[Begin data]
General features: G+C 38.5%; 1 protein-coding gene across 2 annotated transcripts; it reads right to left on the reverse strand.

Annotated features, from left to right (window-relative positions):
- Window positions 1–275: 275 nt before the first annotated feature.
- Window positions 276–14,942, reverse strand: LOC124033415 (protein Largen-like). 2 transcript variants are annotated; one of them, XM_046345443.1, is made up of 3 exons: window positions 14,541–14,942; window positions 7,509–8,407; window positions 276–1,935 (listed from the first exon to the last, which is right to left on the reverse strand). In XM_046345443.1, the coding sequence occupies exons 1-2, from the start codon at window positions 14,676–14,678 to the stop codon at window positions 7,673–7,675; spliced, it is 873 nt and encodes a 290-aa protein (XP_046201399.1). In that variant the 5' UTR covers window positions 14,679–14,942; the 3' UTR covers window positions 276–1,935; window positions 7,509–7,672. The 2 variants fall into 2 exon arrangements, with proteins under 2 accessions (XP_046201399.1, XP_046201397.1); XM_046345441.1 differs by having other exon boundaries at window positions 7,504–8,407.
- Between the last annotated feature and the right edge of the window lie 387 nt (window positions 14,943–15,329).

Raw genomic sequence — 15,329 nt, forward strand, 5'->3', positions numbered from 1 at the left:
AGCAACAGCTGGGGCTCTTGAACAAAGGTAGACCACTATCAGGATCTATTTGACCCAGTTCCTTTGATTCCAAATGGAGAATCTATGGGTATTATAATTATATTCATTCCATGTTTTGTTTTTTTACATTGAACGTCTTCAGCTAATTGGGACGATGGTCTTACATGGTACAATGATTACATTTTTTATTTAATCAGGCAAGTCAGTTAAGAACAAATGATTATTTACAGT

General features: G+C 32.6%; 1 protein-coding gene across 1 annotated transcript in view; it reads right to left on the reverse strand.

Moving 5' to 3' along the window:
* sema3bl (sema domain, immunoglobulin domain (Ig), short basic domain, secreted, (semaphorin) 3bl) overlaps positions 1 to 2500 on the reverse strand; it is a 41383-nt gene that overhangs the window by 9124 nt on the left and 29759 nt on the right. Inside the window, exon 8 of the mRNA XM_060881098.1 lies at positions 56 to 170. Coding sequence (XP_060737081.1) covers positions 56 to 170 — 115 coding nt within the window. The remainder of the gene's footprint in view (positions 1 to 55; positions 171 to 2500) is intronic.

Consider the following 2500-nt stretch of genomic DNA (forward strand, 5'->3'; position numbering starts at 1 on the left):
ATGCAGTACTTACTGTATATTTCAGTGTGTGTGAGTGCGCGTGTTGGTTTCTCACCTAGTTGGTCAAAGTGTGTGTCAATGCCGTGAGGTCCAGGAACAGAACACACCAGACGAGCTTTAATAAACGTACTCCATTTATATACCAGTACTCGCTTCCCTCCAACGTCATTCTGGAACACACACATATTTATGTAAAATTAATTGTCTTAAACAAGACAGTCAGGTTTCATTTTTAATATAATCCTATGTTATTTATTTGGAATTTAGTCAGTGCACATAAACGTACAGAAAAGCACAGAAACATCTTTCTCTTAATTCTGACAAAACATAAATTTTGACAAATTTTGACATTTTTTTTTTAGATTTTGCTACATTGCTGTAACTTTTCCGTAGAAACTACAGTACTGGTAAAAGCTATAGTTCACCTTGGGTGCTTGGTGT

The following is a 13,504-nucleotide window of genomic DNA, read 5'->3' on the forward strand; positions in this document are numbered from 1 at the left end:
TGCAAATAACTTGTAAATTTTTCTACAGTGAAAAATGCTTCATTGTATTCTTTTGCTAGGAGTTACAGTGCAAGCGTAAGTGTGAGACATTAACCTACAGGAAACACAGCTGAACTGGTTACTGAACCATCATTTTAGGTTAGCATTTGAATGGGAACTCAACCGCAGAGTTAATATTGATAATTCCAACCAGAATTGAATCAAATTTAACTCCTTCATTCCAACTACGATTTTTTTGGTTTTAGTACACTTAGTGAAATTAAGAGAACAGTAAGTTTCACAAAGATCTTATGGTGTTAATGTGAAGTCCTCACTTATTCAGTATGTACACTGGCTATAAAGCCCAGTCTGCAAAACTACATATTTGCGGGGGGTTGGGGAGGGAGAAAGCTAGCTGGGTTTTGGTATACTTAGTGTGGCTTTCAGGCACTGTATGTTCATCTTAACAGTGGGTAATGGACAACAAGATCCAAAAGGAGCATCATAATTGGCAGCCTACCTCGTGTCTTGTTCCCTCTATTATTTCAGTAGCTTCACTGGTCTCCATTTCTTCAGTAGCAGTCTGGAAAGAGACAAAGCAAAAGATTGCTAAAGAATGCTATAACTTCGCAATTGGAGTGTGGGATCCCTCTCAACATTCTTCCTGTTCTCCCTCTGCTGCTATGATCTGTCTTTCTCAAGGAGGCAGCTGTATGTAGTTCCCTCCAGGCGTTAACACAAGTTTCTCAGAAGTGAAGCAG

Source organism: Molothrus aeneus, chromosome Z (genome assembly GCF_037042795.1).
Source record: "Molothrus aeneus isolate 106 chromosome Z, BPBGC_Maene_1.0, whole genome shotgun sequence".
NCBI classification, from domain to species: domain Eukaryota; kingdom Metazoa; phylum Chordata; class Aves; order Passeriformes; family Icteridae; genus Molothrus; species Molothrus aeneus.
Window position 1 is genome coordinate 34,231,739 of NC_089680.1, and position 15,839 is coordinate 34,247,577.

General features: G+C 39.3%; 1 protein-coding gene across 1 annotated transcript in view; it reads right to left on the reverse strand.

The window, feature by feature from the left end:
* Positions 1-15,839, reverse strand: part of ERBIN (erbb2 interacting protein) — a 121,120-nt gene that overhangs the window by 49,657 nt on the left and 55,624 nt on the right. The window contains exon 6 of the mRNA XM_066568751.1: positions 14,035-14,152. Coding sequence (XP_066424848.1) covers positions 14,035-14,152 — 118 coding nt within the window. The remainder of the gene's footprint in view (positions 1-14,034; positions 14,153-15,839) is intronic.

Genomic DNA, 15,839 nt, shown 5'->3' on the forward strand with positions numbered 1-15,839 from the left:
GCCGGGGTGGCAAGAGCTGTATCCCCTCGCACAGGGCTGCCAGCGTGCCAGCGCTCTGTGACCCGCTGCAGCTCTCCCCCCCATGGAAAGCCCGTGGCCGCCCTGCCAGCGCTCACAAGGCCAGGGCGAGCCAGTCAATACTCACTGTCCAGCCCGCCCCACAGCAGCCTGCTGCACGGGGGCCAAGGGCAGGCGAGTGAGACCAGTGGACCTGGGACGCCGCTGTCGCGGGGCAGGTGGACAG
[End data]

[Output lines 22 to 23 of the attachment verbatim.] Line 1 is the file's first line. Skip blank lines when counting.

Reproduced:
Genomic DNA, 15,839 nt, shown 5'->3' on the forward strand with positions numbered 1-15,839 from the left:
GCCGGGGTGGCAAGAGCTGTATCCCCTCGCACAGGGCTGCCAGCGTGCCAGCGCTCTGTGACCCGCTGCAGCTCTCCCCCCCATGGAAAGCCCGTGGCCGCCCTGCCAGCGCTCACAAGGCCAGGGCGAGCCAGTCAATACTCACTGTCCAGCCCGCCCCACAGCAGCCTGCTGCACGGGGGCCAAGGGCAGGCGAGTGAGACCAGTGGACCTGGGACGCCGCTGTCGCGGGGCAGGTGGACAG